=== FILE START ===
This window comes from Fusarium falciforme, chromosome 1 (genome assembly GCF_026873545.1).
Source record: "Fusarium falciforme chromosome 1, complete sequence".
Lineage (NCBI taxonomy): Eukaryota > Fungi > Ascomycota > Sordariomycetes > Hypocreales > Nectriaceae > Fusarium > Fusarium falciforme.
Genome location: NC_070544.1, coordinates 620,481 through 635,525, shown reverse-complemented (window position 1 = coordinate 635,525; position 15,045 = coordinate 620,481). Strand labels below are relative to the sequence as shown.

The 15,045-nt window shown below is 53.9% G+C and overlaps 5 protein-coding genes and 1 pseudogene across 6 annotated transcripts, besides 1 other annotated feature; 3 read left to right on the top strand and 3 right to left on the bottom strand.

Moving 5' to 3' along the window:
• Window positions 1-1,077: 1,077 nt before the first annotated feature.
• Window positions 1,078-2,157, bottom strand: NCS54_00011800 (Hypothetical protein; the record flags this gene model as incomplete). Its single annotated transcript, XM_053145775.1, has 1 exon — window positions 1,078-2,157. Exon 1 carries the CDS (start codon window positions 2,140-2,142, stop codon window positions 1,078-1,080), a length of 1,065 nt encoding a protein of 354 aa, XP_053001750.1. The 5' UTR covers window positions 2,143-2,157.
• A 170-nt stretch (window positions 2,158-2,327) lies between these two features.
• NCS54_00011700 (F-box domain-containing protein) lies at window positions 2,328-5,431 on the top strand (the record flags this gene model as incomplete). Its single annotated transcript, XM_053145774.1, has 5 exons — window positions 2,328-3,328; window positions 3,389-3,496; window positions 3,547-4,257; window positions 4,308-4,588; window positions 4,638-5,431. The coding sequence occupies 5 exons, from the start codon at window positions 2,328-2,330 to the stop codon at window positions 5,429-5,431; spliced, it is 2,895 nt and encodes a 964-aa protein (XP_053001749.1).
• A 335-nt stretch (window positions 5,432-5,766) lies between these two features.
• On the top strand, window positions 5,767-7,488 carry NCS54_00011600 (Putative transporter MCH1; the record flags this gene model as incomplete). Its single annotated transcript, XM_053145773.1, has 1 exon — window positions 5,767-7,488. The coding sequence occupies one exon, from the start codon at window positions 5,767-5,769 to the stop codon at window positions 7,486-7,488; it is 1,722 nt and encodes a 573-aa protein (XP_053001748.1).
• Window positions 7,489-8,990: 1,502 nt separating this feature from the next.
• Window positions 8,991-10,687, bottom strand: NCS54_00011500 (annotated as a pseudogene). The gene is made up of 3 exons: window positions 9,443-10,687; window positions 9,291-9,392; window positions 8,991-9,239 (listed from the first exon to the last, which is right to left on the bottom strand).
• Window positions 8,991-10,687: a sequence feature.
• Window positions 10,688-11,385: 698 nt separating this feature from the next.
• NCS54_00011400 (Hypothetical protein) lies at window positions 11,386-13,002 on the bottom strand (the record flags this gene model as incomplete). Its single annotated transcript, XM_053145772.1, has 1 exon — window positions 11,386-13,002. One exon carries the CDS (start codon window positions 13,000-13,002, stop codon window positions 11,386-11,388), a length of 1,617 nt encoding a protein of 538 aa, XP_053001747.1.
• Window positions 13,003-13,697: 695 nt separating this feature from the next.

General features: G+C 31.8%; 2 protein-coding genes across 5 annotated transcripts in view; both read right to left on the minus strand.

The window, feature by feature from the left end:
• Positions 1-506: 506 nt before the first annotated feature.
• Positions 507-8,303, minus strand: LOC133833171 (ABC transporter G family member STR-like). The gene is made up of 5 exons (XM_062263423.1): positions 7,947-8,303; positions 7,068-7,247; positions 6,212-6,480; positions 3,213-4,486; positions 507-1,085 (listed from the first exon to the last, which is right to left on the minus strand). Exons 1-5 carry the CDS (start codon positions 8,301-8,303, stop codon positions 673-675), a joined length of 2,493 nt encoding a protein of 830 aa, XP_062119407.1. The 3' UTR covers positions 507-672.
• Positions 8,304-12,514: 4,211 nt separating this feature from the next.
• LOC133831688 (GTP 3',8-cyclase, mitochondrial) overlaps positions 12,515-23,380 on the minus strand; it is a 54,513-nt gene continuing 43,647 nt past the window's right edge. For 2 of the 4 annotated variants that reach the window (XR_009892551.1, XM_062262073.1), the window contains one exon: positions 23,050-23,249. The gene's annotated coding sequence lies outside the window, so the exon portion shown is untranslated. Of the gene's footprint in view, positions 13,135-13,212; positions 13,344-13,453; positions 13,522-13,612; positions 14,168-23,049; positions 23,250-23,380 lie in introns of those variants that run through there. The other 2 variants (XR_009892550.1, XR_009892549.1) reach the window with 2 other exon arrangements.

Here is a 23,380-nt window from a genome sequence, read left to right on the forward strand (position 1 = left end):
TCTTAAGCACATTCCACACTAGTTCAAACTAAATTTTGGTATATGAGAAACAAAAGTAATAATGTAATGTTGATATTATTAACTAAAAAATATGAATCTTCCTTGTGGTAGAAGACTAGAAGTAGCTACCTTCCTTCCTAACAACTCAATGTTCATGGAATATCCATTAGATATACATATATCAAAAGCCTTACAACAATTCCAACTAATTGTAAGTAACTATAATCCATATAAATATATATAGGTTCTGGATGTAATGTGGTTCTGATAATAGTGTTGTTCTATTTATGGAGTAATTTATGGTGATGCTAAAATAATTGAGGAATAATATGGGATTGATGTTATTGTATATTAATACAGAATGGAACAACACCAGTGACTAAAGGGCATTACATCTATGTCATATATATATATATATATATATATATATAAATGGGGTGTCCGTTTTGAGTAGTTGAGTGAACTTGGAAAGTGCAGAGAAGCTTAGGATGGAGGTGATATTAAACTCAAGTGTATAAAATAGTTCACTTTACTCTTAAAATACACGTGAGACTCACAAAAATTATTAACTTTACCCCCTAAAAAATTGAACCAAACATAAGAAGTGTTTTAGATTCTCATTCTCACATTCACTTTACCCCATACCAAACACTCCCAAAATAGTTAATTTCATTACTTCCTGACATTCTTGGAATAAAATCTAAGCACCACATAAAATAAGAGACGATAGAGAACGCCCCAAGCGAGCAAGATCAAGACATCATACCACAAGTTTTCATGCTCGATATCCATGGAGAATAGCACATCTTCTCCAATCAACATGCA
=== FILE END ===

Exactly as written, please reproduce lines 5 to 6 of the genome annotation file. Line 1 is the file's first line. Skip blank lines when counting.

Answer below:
The 15,045-nt window shown below is 53.9% G+C and overlaps 5 protein-coding genes and 1 pseudogene across 6 annotated transcripts, besides 1 other annotated feature; 3 read left to right on the top strand and 3 right to left on the bottom strand.

Moving 5' to 3' along the window: